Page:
Jesus Montero is the forgotten prospect. He’s no longer something to build on. He’s something to be salvaged. To many around baseball and within the organization, he’s just another guy filled with potential, but unaware that he’s squandering it.
This should have been a seminal offseason for Montero. He was coming off one of the worst years of his professional career. He was given the starting catching job in the offseason, lost it two weeks into the season, was sent to Triple A in May and told he was converting to first base, he injured his knee requiring surgery and then after coming back for a handful of games he was suspended for the remainder of the season for being linked to the BioGenesis.
It was a full year of disappointment.
For most players, a season like that would be the ultimate motivation. For most players, they would take the offseason to prepare like they’ve never prepared before and come to camp ready to have writers pump out the “best shape of his life” stories.
Instead, Montero came in heavier than ever. He even admitted it, making the regrettable line: “after winter ball, all I did was eat.”
After each season, players meet with training and medical staff to set up their offseason. Each player is given a target weight they are expected to come in at for the following season. According to sources, Montero has never once met that target weight since joining the Mariners. This year he came in 40 pounds over the weight the Mariners wanted him to come in at.
It’s led to frustration within the organization. General manager Jack Zduriencik was particularly critical of Montero and his future.
“We are disappointed in how he came in physically,” Zduriencik said bluntly.
That disinterest in conditioning in the offseason didn’t do much change the minds of people who have been skeptical of Montero’s work ethic. It certainly didn’t inspire Zduriencik, who was clearly unhappy with the situation.
“It’s up to him,” Zduriencik said. ” I have zero expectations for Jesus Montero. Any expectations I had are gone.”
It’s a far cry from when Montero was expected to be serious offensive contributor when they acquired him from the Yankees before the 2012 season. In 2012, Montero hit .260 with 15 homers and 62 RBI in 135 games. It seemed to be decent start to be a big league career. But now it’s seems to be headed backward at a pace much faster than Montero running the bases.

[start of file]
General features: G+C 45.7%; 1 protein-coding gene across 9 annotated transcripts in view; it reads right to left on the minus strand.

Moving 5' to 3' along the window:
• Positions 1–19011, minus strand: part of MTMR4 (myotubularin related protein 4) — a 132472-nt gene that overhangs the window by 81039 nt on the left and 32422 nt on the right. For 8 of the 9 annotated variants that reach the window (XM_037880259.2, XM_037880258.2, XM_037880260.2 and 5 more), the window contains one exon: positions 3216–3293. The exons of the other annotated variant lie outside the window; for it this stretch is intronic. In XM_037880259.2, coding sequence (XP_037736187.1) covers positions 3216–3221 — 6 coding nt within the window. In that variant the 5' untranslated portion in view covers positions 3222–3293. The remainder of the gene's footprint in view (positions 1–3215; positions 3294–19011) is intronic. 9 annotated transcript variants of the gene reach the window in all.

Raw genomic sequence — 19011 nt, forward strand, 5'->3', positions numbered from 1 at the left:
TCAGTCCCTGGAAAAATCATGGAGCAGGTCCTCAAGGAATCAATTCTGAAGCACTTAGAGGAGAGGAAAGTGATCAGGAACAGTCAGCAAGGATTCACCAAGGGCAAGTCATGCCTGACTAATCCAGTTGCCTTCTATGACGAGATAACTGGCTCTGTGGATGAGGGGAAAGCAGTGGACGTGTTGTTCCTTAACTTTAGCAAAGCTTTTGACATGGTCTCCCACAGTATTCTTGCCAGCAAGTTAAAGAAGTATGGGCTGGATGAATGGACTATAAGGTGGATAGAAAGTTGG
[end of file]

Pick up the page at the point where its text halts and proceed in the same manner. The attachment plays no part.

“He’s got a ton to prove,” Zduriencik said. “It’s all on him.”
But that’s the problem for some people within the organization. They seem to want it more than he does.
“I can’t want it for him,” manager Lloyd McClendon said. “At some point, the light has to come on for all of us. When I talked with him, I told him he’s at a crossroads. It’s time to put up or shut up.”
Montero didn’t really offer any excuses or reasons as to why he came into camp overweight, but said last season and suspension was still on his mind. As for the weight?
“I feel comfortable with my weight,” he said. “But they want me to lose some weight. Whatever they want. I’m here for the opportunity.”
Really it’s not an opportunity to make the team as much as opportunity to change people’s perceptions of him.
“We can’t give it to him,” Zduriencik said. “And it’s not going to be given to him.”
Montero said he comes in every morning for extra cardio work and has been putting extra work with infield coach Chris Woodward at first base. McClendon said that Montero has done everything they’ve asked thus far.
“It’s all going to be up to him,” McClendon said.
Going off past experience, putting the onus on Montero likely won’t result in much. Maybe he will change? Maybe he will figure it out?
“I’m not counting on him,” Zduriencik said. “I’m not expecting anything. Whatever he does, he’s got to get our attention that’s how I’m looking at it. We haven’t discarded him at all. But he’s got to prove it us. We’ve got players here that want to be big league players and want to be big league players for a long time, in his case, he’s still got that to prove yet. And I don’t think he’s done that. He hasn’t taken that next step where he’s got everyone’s attention. He can because the ability is there to do that.”
And if not?
“In the end, it’s Jesus’ life,” Zduriencik said. “It’s Jesus who has to make a call on this. We’ll be there to assist any of these players him included. But he will not given anything. It’s an uphill climb for him. He has the ability to get over the hump and he should. But if he doesn’t, then shame on Jesus.”